They packed the county building in downtown SLO, filled the overflow room at the Fremont Theater, and even crowded the plaza in front of the county courthouse across the street. They were the hundreds of individuals who flooded into a SLO County Planning Commission hearing on the Phillips 66 oil company’s proposed rail extension project.
The project, which would allow the company to transport crude oil by train to its Santa Maria Refinery on the Nipomo Mesa, is a controversial proposal that drew a firestorm of criticism and opposition from local residents.
“Let’s face it, oil trains are dinosaurs,” Gabby Davis, a Paso Robles High School student, told the commissioners. “And dinosaurs belong in a museum.”
Davis was one of an estimated 390 people who signed up to publicly comment on the project before the commission during its two-day hearing.
- PHOTO BY DYLAN HONEA-BAUMANN
- SHOUT IT OUT LOUD: Protestors gather in front of the SLO County courthouse to rally against the Phillips 66 rail extension project.
In late January, SLO County Planning Department staff recommended that the commission deny the project. In a lengthy report, staff asserted that approval of the project would create significant impacts on air quality, the environment, and public safety. The vast majority of those who participated in the public comment on the project asked the commissioners to side with county staff’s recommendation for denial. Commenters included not only residents and officials from cities in SLO County, but also individuals and representatives from Berkeley, Los Angeles, Oxnard, and Santa Barbara.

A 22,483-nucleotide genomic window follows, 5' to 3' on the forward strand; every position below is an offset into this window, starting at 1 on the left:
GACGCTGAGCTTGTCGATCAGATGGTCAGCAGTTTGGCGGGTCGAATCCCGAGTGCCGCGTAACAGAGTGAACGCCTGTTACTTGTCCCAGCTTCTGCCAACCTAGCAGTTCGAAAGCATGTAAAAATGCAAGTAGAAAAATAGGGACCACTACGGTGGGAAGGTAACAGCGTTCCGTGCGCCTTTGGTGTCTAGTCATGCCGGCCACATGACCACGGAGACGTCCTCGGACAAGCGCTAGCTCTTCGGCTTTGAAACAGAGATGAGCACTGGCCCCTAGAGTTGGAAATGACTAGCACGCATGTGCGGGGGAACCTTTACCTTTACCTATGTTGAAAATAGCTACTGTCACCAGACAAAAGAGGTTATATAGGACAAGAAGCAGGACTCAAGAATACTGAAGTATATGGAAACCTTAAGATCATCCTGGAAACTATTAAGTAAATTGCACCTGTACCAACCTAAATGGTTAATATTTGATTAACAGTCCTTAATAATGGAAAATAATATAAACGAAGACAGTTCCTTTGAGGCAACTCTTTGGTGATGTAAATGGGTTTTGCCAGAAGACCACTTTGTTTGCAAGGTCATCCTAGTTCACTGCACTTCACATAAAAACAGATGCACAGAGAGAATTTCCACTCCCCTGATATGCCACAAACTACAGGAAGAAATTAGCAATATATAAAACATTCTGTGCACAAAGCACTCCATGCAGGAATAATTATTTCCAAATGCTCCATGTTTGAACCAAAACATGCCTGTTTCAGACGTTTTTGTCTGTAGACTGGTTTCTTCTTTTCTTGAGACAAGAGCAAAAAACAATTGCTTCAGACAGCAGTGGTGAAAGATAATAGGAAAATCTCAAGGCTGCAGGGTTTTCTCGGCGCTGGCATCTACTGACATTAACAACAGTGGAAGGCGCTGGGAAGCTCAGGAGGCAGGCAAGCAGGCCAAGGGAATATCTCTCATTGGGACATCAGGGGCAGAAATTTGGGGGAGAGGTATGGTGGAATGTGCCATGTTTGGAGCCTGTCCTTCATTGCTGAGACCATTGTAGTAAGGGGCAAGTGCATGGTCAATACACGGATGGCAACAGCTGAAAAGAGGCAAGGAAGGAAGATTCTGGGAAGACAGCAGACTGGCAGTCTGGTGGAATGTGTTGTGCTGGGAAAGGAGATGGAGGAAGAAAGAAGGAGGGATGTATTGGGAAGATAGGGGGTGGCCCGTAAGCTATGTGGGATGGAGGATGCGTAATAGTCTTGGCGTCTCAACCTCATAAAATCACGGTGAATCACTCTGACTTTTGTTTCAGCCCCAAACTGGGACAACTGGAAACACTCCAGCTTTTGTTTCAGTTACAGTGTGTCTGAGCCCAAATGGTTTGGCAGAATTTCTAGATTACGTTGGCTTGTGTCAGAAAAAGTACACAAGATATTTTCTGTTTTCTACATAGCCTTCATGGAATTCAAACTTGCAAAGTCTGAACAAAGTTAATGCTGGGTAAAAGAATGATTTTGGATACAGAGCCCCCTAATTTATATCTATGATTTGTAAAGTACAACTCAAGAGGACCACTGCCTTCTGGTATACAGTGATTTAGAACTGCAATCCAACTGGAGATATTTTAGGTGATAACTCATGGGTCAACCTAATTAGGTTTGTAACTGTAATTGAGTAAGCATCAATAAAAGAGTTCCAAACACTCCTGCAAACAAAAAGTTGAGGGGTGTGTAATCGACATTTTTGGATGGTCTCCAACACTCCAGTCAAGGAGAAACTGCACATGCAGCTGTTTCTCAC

Phillips 66 sought to make a last-minute change to the project, suggesting they reduce the number of oil trains coming in from five a week to three, should the project be approved.
“That is now our proposed project,” Jocelyn Thompson, an attorney for Phillips 66, told the commission.
Heidi Harmon, a SLO County resident and activist who spoke at a large protest rally against the project on the first day of the hearing, said the company’s new offer wasn’t surprising.
“I think when your dealing with the fossil fuel industry, you’re always anticipating some kind of move,” Harmon said.
The commission did not make decision on the project. The hearing was continued to Feb. 25. The final decision can be appealed to the SLO County Board of Supervisors, and may eventually end up in court.
Harmon said she hoped the energy of the opposition to the project would carry over as it worked its way through what could be a lengthy bureaucratic process.
“Obviously the enthusiasm and willingness to spend the time and energy is here,” she said. “Are we going to see this level of energy at the supervisors meeting? I think so, but we’ll have to wait and see.”